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Dads as Models of Self-Discipline

by Archie Wortham    --show me more like this

© Marco Uberti - Fotolia.com All rights reserved.

"All undesirable behavior should be placed on a behavioral continuum ranging from ‘only mildly annoying to dangerous' and likely to result in serious consequences," Dr. William Walker Jr., Licensed Marriage & Family Therapist, says in one of his daily parenting tips. His comment helps us to understand the importance of looking not only at the whole child, but also the whole parent.

Parents, no matter who you are, admit it, our children are generally measured against a variety of models. Some of the models used are not always fair. We read books to find the perfect child. We listen to other parents and hear ‘only' about how good their children are, never bothering to ask, "Did you ever wonder why you had them?" Granted, you may only wonder that in a moment of weakness when they treaded on your last nerve! Still, it's an admission of human frailty as we try to decide just how undesirable is the undesirable behavior of someone we love.

Dr. Walker says that as children progress through childhood, parents should expect their children to engage in various behaviors parents might find undesirable. He's my witness, as I'll admit there are times when my sons do things that drive me up a wall. Since I can't climb that wall, I must realize my behavior is modelled on how they fashion theirs. We have to learn to determine if our kid's behavior is something that will bring negative consequences. We have to be willing to become the first jailers they know, implementing a variety of disciplinary measures from grounding, no TV, no telephone, sanctuary in their rooms, or visits with a hickory spoon.

Our kids must learn rules, but remember who must make the rules clear. And remember, the rules will be broken. Trust me! I know. The fact that rules are posted in their rooms, or on the fridge doesn't mean we won't be tested as the rules are ignored. That's where the hard part comes in. What to do if rules are ignored? I'm willing to bet there's no parent alive or dead who could not find something objectionable in the way their kids behave, particularly in public.

The test comes in answering this question: "Is this particular behavior really worth battling over?" We have to be selective. We've raised a bunch of smart manipulative kids, and at times I almost want to bring out the recorder when they tell me "That's not what you said," just as I want to bop them on the head, the way I was bopped. But I remember, maybe bopping made me bald. To bop or not to bop makes me realize as Dr. Walker says, "If the behavior is nothing more than just annoying, it might be best to save your strength for those bigger battles and more important issues that no doubt will come your way on another day."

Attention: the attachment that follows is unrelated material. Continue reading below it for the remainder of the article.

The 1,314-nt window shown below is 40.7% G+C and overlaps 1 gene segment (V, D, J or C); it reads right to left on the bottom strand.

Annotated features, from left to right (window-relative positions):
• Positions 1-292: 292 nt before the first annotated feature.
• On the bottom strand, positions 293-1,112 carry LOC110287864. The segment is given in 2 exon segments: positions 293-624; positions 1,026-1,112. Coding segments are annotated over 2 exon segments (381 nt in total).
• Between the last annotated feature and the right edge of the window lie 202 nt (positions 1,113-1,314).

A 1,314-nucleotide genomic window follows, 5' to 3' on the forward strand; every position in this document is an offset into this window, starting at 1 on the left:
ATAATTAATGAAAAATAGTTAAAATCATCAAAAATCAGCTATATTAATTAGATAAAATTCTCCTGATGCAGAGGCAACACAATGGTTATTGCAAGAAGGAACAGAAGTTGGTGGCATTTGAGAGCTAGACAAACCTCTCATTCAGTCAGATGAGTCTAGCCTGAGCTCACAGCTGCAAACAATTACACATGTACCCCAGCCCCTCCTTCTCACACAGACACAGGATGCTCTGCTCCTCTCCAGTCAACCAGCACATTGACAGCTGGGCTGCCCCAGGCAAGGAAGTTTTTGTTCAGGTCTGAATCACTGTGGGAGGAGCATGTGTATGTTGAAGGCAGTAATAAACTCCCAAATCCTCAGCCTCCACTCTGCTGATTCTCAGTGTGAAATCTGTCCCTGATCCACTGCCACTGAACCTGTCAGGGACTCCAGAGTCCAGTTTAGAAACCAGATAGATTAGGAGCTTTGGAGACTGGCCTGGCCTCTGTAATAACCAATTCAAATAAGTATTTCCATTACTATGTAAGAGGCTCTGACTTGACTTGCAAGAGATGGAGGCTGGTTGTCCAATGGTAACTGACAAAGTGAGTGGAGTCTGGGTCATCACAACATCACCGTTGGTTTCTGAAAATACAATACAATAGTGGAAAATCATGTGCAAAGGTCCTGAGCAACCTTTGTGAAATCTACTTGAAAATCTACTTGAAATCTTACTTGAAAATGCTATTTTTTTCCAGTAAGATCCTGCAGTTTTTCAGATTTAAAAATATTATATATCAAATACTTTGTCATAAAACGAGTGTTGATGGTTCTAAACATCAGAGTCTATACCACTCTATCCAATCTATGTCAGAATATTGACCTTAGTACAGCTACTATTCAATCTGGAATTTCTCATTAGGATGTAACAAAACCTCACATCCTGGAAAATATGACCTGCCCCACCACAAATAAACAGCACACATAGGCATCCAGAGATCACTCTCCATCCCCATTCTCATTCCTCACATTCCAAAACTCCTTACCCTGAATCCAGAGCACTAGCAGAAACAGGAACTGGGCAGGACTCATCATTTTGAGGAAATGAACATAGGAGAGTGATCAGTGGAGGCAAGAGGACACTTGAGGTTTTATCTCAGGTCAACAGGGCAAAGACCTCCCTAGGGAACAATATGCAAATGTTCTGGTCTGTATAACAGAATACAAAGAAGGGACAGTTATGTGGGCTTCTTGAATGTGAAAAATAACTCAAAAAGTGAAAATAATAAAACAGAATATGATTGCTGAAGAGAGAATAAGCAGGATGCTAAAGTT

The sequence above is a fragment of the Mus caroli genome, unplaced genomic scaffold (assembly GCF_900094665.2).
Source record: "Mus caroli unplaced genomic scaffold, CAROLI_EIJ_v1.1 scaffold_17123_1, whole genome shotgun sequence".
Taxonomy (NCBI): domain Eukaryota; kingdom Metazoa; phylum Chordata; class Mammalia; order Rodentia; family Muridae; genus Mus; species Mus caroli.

Remember that, as you remember how much you are watched. Just like the dads involved last July when Thomas Junta allegedly beat another father to death after they argued at their sons' hockey practice. As of this writing, Junta is in court facing manslaughter charges. His actions remind us all of how some dads are perceived at their children's sporting events. We can't let our behavior get the best of us, and lose control, as Junta did.

Now, Junta's life is in the hands of lawyers who are arguing Junta, who weighs 270 pounds was defending himself against the 160-pound Costin. What happened? To bring you up to speed, after an ice hockey practice, an argument [between Junta and Costin] was followed by a fistfight in the hallway. Junta walked away, but returned a few minutes later, pinned down Costin, hitting his head on the floor until Costin lost consciousness. Many, including a number of 10 -15 year-old hockey players, witnessed the entire incident. What does this say about behavior? Well, regardless of what happens to Junta, Costin is dead. Costin's children don't have a father because Junta didn't control his behavior. How Junta's son will react in the future, whether his dad is acquitted or not is irrelevant, when you consider the damage already done.

Our behavior influences our kids more than many of us are willing to accept. Present a model for them to follow. Sure, they will detour, as I'm sure we all did. But in the end, they will show their love by how we love them, and do things they see us do. Want them to go to church? Then go to church. Want them to not use foul language? Then keep your language clean. Et cetera, et cetera. Bottom line? Parenting is a war. Disciplining and punishing may win battles, but the models we give them win the war. Don't be a Junta! Defend your kids by doing what's right!

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